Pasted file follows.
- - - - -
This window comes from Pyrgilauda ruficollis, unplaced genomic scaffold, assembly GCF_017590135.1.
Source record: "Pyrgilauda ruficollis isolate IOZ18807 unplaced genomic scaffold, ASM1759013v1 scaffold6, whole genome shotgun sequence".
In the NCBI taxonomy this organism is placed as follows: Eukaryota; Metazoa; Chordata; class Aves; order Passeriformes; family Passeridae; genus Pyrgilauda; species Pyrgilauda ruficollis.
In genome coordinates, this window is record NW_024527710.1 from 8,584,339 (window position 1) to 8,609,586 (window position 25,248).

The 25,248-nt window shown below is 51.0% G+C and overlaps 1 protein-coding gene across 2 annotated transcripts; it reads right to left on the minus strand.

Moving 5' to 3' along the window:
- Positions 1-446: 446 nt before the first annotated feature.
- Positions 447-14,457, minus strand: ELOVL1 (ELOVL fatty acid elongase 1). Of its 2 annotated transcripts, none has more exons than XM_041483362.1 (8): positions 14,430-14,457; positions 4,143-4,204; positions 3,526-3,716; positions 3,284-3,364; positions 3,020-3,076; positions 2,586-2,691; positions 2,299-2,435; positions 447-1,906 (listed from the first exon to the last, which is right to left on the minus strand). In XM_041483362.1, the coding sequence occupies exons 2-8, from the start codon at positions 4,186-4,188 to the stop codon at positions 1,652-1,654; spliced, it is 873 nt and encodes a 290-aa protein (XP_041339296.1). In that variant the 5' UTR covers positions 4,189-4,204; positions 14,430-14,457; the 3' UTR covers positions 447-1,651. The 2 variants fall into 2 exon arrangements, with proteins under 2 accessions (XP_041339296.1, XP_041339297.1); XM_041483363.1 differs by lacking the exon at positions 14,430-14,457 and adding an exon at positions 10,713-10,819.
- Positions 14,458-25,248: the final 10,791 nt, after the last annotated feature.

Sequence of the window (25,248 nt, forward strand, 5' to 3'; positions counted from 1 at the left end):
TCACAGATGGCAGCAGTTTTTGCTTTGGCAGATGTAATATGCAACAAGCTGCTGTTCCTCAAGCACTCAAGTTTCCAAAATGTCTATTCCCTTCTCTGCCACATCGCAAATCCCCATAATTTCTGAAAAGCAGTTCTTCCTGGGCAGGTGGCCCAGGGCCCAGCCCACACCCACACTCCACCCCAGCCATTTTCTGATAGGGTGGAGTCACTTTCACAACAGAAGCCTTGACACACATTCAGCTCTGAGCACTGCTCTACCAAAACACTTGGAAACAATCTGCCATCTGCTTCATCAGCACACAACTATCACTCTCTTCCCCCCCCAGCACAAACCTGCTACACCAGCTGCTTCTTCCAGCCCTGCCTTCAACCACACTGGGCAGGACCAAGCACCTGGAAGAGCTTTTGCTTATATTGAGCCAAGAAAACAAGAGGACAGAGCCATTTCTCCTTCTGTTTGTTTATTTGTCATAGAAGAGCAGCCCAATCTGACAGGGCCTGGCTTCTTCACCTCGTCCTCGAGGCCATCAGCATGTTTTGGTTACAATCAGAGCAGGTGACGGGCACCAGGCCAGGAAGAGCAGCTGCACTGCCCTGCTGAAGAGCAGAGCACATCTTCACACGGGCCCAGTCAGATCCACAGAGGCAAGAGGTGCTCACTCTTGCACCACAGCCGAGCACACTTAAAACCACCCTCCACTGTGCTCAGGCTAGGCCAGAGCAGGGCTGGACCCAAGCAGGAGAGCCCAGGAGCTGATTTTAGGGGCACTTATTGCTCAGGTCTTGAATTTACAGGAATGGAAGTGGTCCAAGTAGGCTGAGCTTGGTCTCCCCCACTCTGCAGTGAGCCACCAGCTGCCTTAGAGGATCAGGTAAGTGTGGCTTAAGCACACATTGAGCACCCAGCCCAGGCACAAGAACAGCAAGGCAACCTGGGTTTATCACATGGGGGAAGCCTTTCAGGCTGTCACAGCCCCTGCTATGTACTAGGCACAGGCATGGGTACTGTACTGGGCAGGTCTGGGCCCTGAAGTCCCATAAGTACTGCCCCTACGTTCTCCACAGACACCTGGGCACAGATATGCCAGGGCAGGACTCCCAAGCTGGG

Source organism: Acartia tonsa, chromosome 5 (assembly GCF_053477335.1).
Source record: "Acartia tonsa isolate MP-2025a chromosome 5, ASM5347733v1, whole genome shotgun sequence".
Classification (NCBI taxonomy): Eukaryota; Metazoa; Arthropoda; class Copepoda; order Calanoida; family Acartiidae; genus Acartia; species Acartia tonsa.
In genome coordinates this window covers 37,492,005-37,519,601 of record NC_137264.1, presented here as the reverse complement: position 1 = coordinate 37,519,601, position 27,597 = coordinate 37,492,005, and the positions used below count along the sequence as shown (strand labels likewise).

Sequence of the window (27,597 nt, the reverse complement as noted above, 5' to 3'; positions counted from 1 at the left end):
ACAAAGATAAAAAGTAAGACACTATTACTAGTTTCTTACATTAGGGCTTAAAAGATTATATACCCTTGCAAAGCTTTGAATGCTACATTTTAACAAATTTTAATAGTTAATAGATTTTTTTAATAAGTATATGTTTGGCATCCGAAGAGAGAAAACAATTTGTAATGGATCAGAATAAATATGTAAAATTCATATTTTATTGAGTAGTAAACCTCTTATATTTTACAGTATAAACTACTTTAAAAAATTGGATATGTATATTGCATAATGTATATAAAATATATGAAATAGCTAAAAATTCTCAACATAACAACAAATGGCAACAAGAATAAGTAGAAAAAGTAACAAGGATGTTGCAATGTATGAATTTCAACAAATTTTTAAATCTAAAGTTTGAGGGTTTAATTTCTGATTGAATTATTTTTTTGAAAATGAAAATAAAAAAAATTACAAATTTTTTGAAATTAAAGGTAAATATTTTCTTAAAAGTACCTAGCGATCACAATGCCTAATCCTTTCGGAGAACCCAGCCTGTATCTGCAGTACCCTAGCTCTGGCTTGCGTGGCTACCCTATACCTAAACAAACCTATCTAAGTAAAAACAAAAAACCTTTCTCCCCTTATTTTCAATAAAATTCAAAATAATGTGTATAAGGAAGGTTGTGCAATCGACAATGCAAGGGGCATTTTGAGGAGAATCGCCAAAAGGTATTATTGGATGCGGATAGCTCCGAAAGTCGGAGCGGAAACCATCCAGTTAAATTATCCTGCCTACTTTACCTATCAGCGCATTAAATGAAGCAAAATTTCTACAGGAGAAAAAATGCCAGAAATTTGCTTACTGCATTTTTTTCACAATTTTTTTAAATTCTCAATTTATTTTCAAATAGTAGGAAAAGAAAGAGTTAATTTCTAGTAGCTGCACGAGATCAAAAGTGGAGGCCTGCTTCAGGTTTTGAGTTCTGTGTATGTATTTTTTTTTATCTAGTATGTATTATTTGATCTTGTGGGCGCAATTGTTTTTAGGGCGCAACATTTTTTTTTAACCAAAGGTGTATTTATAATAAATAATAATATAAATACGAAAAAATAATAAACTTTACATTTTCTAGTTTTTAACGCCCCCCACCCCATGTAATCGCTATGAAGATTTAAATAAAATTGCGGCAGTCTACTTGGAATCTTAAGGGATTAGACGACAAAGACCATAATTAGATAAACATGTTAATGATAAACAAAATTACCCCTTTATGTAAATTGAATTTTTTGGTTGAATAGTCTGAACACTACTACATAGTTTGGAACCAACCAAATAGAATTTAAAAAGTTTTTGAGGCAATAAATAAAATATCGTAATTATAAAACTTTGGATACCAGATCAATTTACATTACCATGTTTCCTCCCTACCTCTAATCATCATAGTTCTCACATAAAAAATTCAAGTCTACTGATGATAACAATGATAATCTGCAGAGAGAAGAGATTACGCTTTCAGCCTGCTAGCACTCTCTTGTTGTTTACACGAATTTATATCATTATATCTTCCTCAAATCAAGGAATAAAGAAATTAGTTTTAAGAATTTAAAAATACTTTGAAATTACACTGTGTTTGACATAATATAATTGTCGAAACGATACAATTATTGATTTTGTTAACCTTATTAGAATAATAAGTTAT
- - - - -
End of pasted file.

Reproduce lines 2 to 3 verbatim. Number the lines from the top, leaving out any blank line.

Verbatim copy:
Source record: "Pyrgilauda ruficollis isolate IOZ18807 unplaced genomic scaffold, ASM1759013v1 scaffold6, whole genome shotgun sequence".
In the NCBI taxonomy this organism is placed as follows: Eukaryota; Metazoa; Chordata; class Aves; order Passeriformes; family Passeridae; genus Pyrgilauda; species Pyrgilauda ruficollis.